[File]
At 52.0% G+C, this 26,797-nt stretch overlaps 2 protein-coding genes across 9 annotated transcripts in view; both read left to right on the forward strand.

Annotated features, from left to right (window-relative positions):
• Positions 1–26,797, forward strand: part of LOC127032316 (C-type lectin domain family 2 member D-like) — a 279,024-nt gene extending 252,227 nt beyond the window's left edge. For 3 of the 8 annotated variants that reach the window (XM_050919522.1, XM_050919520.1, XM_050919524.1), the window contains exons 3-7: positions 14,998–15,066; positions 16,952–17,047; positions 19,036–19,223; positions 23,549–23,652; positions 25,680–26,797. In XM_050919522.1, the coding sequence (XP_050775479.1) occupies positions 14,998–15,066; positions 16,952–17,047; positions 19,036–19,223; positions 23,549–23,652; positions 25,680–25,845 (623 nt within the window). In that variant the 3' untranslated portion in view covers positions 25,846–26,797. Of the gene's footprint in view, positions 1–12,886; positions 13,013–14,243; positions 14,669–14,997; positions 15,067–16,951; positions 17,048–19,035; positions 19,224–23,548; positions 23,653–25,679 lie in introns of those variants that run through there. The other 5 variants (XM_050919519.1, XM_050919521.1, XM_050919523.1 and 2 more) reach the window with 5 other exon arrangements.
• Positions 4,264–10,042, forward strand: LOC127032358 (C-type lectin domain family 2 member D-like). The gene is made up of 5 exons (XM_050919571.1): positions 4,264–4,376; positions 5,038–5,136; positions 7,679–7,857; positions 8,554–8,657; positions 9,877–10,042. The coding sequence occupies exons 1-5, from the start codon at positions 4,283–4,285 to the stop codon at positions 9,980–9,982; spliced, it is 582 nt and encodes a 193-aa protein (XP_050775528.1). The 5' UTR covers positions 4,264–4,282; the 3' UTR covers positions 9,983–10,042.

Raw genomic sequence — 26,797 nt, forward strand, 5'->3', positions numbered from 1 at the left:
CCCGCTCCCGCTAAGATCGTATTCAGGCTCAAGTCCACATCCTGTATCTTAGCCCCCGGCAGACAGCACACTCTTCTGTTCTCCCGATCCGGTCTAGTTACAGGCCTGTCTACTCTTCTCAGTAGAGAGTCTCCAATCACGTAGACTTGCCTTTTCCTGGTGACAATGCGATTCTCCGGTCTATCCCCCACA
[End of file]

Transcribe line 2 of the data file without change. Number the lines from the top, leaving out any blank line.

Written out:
Annotated features, from left to right (window-relative positions):